Data Synthesis:

Shockwave therapy and Cyriax therapy protocol are effective physical therapy interventions.

Conclusions:

There are numerous treatments for lateral epicondylitis and no single intervention has been proven to be the most efficient. Therefore, future research is needed to provide a better understanding of beneficial treatment options for people living with this condition.

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Robert C. Manske and George J. Davies

Context:

Most patients on an index concentric isokinetic test of the shoulder internal and external rotators have significant torque-acceleration-energy (TAE) deficits.

Objective:

To assess the effectiveness of rehabilitation on muscle power in patients with shoulder dysfunctions.

Design:

Prospective, pretest–posttest.

Setting:

Physical therapy clinic.

Participants:

67, mean age 28.7 ± 12.89 years.

Main Outcome Measures:

Concentric shoulder internal and external rotators measured with arm at 90° of abduction, 90° of elbow flexion. Isokinetic velocities tested: 60°, 180°, and 300°/s.

Results:

A paired t test (P < .05) compared the differences from index to discharge test for involved and uninvolved internal and external shoulder rotators. Percentages of TAE deficits involved vs uninvolved on discharge and change in TAE from index to discharge were also analyzed. Significant improvement of the involved shoulder for all velocities for both internal and external rotators was seen. The uninvolved extremity saw statistically significant improvements at all velocities for external rotators yet only at 300°/s for internal rotators. Involved-extremity TAE deficits returned to within 10% on discharge.

Conclusions:

The study demonstrated improved muscle power as measured by TAE in shoulder internal and external rotators in a sample of patients treated in an outpatient clinic.

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Tania Pizzari, Nicholas F. Taylor, Helen McBurney and Julian A. Feller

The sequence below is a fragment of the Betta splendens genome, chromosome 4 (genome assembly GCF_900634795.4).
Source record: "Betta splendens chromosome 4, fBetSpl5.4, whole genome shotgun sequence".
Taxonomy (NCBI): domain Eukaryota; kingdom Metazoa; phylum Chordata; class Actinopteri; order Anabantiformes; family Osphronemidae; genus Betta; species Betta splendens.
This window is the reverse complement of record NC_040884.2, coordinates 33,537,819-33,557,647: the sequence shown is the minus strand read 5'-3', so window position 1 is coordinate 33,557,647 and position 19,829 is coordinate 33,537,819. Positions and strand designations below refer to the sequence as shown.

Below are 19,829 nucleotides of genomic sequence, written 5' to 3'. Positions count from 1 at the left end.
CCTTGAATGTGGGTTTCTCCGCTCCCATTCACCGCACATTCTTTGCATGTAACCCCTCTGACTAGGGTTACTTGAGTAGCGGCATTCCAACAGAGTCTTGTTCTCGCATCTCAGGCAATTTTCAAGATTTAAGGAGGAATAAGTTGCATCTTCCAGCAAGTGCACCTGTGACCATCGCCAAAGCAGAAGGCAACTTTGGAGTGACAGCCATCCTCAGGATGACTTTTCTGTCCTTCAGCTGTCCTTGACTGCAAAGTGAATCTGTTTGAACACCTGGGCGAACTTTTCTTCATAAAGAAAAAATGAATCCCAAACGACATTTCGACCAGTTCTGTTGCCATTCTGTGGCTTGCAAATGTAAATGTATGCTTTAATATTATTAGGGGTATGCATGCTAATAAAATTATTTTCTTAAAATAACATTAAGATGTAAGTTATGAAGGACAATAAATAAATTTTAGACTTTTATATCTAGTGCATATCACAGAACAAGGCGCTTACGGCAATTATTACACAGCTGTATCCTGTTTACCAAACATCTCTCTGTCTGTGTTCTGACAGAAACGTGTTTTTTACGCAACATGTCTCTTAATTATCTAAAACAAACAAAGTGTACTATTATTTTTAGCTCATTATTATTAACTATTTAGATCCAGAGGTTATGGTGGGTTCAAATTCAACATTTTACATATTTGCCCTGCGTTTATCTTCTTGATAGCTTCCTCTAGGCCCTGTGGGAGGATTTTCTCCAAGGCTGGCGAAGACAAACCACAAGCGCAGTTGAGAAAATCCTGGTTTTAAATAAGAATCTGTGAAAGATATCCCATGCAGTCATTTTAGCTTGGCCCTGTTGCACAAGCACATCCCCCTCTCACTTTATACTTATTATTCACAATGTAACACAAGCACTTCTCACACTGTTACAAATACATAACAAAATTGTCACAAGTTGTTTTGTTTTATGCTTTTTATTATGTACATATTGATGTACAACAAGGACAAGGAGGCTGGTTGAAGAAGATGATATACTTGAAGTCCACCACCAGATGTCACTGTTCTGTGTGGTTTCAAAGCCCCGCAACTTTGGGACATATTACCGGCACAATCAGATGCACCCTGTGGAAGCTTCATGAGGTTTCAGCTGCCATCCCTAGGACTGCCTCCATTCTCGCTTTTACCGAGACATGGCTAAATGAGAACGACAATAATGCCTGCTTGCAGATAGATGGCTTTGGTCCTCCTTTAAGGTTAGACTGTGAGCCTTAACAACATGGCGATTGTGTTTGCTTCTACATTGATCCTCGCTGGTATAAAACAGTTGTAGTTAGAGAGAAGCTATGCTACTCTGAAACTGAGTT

Objective:

To investigate the relationship between adherence to rehabilitation and outcome after reconstructive surgery of the anterior cruciate ligament (ACL).

Design:

A prospective cohort study with adherence to rehabilitation evaluated over 8 weeks correlated with outcomes at 9 and 12 months postsurgery.

Participants:

68 patients who had undergone ACL-reconstructive surgery.

Main Outcome Measures:

Adherence was measured to and during appointments and by a self-report diary of home exercise. Outcomes were measured by 6 knee-function scales and 2 hop tests.

Results:

There was a significant relationship between home-exercise adherence and many outcomes for participants under 30 years of age (r s = .33-.44). For participants age 30 and over there was a negative relationship between home-exercise adherence and outcome. There were no significant relationships between adherence to and during physical therapy appointments and outcome after ACL-reconstructive surgery.

Conclusion:

Participants under 30 years of age who adhered to their home-exercise regimen had better functional outcome, whereas adherent participants age 30 and over experienced worse outcome with better home-exercise adherence.

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E. Paul Zehr

Edited by Richard Nichols

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Mohamed Abdelmegeed, Everett Lohman, Noha Daher, June Kume and Hasan M. Syed

investigate the effect of orthotics and strengthening exercises on subjects with ulnar wrist pain. The Institutional Review Board of Loma Linda University approved the study prior to the recruitment of subjects. The study was conducted between March 2014 and February 2015 at the physical therapy research